Juggling Diabetes and Grief
Last updated: March 2022
Recently, I lost a pet which I had owned for many years. I loved him as a child and it has been a devastating change. It's been a learning moment to both manage my grief, and my diabetes.
Life is full of these difficult moments such as the sudden loss of a job, a divorce, or the death of a loved one. These are moments that test our mettle, and our sanity, and may lead us to experience extreme emotions: we may become angry, sad, or even depressed.
How to deal with diabetes and grief
It’s important to realize and acknowledge that this is perfectly normal. Grief is a perfectly natural response to the trauma of these moments, and it helps us cope. However, grief is such a powerful emotion, that if left unmanaged, we may resort to isolation, become despondent, and ignore our health. While we’re grieving, it’s important to have some coping strategies in order to help survive the challenge:
Take things one second at a time
Grief can be so overwhelming at times, that it might take all we can to even get out of bed on some days. Consider those small steps of action a victory, and not a failure.
Be kind to yourself
Don’t dwell on feelings of guilt, and recrimination. They often don’t reflect the reality of the situation and are just a normal part of grieving. Accept that all we have is today, and all we can change is ourselves. Get good sleep, take bubble baths, and try to keep eating meals – even if small.
When we’re grieving, we might not want to eat at all, or we might want to binge. We may want to eat a variety of comfort foods which don’t lead to good blood glucose numbers, and in turn lead to exacerbated emotions. Eating small, well balanced meals will help strengthen us physically, as well as emotionally.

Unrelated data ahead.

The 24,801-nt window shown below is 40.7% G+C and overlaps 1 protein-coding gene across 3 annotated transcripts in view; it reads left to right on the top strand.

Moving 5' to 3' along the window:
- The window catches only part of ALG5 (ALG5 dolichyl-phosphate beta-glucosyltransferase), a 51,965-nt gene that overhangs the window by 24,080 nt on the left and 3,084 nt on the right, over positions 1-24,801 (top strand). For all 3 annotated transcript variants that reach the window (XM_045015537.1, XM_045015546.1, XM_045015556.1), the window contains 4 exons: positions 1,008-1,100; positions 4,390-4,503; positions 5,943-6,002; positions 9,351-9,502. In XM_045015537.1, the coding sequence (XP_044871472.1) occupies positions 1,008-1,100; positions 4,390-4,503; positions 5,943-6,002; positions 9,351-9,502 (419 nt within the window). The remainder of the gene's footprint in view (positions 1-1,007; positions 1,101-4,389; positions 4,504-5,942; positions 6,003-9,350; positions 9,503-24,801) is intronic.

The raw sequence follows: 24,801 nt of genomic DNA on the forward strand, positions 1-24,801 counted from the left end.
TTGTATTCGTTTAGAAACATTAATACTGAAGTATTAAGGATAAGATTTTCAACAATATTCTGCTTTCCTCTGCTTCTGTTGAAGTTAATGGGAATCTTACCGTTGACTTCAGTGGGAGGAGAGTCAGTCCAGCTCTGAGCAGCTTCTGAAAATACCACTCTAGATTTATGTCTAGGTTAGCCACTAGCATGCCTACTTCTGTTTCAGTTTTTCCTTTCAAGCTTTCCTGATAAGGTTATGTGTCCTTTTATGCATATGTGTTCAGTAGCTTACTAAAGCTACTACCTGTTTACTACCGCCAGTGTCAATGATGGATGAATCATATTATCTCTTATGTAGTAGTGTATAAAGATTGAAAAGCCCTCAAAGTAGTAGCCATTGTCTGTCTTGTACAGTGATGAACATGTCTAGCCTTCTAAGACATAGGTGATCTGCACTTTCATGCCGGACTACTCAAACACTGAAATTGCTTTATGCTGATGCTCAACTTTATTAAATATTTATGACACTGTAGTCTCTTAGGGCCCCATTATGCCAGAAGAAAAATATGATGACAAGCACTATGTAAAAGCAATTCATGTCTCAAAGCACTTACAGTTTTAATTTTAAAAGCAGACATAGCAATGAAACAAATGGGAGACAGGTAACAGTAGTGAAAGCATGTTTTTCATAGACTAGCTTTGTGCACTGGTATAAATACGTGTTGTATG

Go for walks outdoors
Getting fresh air is energizing, and it helps us get out of the stuffy indoor environment where we may focus on our emotions. Exercising also produces endorphins which stimulate good mood, as well lowering blood sugar levels.
Keep simple routines to help you view the trauma in a healthier mindset
Celebrate a lost loved one’s birthday, establish regular habits of looking for employment, or seek out self improvement in hobbies or classes, which may foster your sense of independence.
Keep human connections
Seek to talk to friends or loved ones who are good listeners and to whom you can be sincere about your emotions. Try to focus on the good memories, and the positive experiences you may have had in the past relating to that person or that situation. Consider seeing a therapist as a way to verbally work through your grief.
Enlist the help of others
Seek friends who may help you clean a home of your loved one’s belongings, or a cleaning service that might help with daily tasks that seem overwhelming. Some places help make sense of putting together a resume, or applying for jobs. Do not take all tasks all at once, and do not take them all on your own. Break the task in baby steps if needed.
Above all else… Don’t give up managing your diabetes
Stress tends to lead to raised blood glucose levels – especially stress during major traumatic events. It might be discouraging to do all we can and still see uncontrolled numbers. Know that your body has gone through terrible trauma, and trauma makes the body produce hormones which lead to high blood glucose readings. Just do your best, and this way, the situation can only improve as your state of mind improves. Don’t beat yourself up.
Do you chew your food slowly or quickly?
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